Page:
Seacast Success

Discussion in 'Materials' started by thill, Aug 6, 2007.

  1. thill
    Joined: Mar 2007
    Posts: 82
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    Location: Virginia, USA

    thill Junior Member

    I thought I'd pass this on....

    I finally got some time to work on the transom of my 21' Bayliner project boat.

    This was a boat I got for a steal due to a soft transom. Upon removing the engine, I discovered that the engine had actually started sinking into the glass, it was so soft.

    I used the recommended chainsaw method, and the wood came out fast and easy, except for a few tough spots. The stuff that came out looked like mulch. I mounted a chisel to a long piece of maple, and was able to really scrape the inner skin of the transom clean. This was the hardest part, and it took a couple of hours over several afternoons to accomplish to my satisfaction. I let it dry in the summer heat, and all was ready to go.

    I used fiberglass tape and resin and repaired the damaged area the motor caused as well as a few other places that needed help. Once that was done, it was time to mix!

    I made a plywood "funnel" like the seacast directions showed, and the pour went fast and easy. Even after only a couple of hours, it became very obvious that this transom was going to be ROCK SOLID!!!

    I purchased a piece of 2-1/2" angle aluminum to cap the transom with for $37, and it looks great. Before I mount it, I plan to fair the repairs and then spray gelcoat for a clean finish. That will be my project for next weekend.

    In the meantime, this transom now feels like a piece of granite! Awesome results with the Seacast. I HIGHLY recommend this stuff to anyone who has a soft transom and feels capable of doing major repairs on a boat. That last sentance is important, because regardless of the materials, you will need a certain level of ability to do this quickly and correctly.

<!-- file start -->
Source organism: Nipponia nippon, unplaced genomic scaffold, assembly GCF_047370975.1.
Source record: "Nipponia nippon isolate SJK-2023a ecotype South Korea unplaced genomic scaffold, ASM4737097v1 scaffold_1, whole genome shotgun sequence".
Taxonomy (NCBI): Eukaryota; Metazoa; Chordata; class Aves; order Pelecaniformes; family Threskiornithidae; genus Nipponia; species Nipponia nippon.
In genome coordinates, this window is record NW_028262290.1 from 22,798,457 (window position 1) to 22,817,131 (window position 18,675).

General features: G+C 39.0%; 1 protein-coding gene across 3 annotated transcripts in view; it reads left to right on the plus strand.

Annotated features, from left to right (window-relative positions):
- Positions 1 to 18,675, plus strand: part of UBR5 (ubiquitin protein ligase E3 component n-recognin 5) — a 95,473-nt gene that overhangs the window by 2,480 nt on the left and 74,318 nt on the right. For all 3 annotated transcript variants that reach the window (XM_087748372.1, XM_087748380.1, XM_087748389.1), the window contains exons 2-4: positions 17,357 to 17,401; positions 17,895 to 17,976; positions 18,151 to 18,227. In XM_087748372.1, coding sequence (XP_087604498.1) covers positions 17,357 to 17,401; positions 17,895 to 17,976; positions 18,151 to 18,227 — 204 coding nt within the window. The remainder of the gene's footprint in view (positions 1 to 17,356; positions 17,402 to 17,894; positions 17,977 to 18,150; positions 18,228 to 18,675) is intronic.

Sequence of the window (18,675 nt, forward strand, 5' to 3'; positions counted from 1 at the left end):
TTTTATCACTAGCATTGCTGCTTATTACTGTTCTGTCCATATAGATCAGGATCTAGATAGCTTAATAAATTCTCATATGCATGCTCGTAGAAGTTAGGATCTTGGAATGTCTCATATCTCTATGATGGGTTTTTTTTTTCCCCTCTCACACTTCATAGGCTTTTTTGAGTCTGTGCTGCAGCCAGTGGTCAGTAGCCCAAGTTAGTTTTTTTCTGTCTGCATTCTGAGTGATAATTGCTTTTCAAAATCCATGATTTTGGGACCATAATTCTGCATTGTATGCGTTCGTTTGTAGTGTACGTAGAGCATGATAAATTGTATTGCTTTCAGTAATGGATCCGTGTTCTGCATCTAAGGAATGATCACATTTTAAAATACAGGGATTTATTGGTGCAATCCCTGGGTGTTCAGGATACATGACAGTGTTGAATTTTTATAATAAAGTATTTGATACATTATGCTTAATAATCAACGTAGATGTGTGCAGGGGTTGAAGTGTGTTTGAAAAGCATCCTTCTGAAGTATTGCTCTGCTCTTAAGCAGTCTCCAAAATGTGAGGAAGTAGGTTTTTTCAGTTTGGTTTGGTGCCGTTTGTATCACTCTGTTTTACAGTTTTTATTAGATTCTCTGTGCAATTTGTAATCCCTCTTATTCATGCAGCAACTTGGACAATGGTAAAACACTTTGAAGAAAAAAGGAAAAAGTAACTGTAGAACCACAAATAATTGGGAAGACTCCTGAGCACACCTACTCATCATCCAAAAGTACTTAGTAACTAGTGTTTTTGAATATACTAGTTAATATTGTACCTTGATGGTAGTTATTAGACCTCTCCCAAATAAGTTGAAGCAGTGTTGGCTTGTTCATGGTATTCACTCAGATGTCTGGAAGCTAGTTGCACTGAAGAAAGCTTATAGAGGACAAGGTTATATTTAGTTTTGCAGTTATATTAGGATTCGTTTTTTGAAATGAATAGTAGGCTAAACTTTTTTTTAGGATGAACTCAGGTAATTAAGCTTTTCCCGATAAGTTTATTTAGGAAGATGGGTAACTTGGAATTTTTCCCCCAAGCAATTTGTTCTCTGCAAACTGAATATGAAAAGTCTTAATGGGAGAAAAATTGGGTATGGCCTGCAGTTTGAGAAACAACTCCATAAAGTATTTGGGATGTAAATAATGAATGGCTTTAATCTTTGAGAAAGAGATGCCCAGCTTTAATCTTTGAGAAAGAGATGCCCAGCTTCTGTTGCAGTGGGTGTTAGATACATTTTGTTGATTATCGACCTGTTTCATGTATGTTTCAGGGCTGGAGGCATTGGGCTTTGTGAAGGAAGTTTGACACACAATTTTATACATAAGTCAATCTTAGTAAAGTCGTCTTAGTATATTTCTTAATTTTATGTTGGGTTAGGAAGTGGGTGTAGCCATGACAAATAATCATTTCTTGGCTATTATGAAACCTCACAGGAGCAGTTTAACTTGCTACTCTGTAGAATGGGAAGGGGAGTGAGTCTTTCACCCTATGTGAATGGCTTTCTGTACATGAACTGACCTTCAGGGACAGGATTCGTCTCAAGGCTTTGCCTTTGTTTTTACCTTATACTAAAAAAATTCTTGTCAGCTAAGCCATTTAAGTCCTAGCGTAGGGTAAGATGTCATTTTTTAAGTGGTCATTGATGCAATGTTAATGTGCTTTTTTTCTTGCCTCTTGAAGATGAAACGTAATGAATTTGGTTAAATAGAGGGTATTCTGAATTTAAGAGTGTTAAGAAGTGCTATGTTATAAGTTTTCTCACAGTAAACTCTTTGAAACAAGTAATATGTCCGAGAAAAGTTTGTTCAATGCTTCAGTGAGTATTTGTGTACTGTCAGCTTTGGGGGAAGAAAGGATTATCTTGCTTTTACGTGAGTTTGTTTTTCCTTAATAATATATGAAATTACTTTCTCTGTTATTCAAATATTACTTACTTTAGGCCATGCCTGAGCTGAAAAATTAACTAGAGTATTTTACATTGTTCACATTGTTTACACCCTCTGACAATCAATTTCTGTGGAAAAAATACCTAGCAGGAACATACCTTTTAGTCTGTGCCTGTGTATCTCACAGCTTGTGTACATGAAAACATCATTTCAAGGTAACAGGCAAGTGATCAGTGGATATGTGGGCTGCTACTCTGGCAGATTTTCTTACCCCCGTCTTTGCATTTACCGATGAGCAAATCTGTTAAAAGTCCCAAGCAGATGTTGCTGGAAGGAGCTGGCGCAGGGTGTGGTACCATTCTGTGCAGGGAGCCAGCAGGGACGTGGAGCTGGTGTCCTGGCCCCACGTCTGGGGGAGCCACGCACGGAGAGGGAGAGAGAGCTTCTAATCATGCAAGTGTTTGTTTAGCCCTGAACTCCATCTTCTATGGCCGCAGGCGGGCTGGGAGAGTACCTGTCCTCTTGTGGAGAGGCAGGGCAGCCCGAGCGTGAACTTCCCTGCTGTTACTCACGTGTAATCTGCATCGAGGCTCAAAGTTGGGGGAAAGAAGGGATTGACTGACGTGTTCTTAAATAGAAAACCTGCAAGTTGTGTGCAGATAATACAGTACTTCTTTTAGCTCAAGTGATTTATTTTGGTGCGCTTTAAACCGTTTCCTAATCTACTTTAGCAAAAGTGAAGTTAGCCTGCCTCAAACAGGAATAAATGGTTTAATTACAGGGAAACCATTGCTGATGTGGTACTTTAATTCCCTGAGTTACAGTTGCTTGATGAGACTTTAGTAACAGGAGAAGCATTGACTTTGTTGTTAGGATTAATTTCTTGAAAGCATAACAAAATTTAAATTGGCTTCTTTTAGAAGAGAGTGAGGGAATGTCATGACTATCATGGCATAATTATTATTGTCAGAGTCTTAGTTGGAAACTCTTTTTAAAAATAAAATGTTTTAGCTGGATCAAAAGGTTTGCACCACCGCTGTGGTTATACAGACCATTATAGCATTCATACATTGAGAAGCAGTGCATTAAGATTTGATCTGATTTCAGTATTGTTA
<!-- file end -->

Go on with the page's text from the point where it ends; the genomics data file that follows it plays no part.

This repair cost me about $500 in materials total, and perhaps 10 hours labor so far. I'm guessing smoothing and spraying the transom and everything else needed will cost me about another 10 hours, but even now, the results are well worth it!

    I'll post pictures and the rest of the story soon.

    Thanks, Seacast!

    -TH
     
  2. Agewon
    Joined: Jul 2007
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    Location: New Jersey

    Agewon Junior Member

    Glad to hear!

    I always wondered how the SeaCase performed. Did you have to pour multiple layers, or agitate it like cement to get all the air out? I was going to use it to repair a stringer, but opted to use a composite instead. Also, what is the new weight of you transom? Someone once said that seacast doubled the weight and causes more problems down the road. I never finished the research once i opted for the composite.
     
  3. thill
    Joined: Mar 2007
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    Location: Virginia, USA

    thill Junior Member

    I took a long time deciding to try it. I was very skeptical at first, particularly due to some of the negative comments by people who have never actually used the product. I always think it's best to ask questions FIRST.

    Pouring time -- I needed 1-1/2 buckets, and I mixed it all at once and did it in a single pour. About 2 hours, start to finish.

    Transom weight -- a lot less than the wet wood that came out! My calculation comes to about 42lbs total. It's surprisingly light and really DOES float as advertised. I have a picture of a big slab of it floating in the dog's baby pool. When I post the pictures, I will include that one.

    Strength -- I am extremely impressed with how strong this stuff is. I beat my sample with a framing hammer, and it never broke. I finally chipped a small piece off the corner and I was done. Wood would have been destroyed long before. (I am a construction contractor/structural engineer by trade)

    I don't need anyone else to tell me anything about this stuff anymore. I've seen it with my own eyes. I'm very confident that my transom will be solid longer than most of us will live. As you would expect from a solid piece of fiberglass 2" thick.